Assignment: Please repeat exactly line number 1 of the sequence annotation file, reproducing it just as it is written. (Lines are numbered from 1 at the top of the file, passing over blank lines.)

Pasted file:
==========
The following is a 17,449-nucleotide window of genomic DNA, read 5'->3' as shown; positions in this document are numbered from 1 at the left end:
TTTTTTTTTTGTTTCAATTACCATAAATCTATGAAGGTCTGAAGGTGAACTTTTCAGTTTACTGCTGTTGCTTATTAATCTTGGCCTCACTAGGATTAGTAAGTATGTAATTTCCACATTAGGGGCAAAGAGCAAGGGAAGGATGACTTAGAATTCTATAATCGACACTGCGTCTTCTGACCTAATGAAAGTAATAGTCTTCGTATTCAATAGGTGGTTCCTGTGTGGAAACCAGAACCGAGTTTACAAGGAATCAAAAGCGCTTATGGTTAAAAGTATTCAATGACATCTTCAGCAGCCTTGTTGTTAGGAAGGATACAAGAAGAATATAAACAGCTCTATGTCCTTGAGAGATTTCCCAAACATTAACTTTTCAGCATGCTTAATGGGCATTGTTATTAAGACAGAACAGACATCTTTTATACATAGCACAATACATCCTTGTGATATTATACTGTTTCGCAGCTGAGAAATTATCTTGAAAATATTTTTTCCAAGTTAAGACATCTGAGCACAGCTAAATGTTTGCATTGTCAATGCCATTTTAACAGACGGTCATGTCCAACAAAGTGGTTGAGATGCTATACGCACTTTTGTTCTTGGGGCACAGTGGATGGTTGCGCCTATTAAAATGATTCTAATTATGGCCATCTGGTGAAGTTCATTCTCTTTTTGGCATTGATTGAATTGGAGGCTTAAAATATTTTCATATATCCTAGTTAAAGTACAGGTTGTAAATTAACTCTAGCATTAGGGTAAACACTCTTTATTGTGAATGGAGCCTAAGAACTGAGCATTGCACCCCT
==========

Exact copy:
The following is a 17,449-nucleotide window of genomic DNA, read 5'->3' as shown; positions in this document are numbered from 1 at the left end: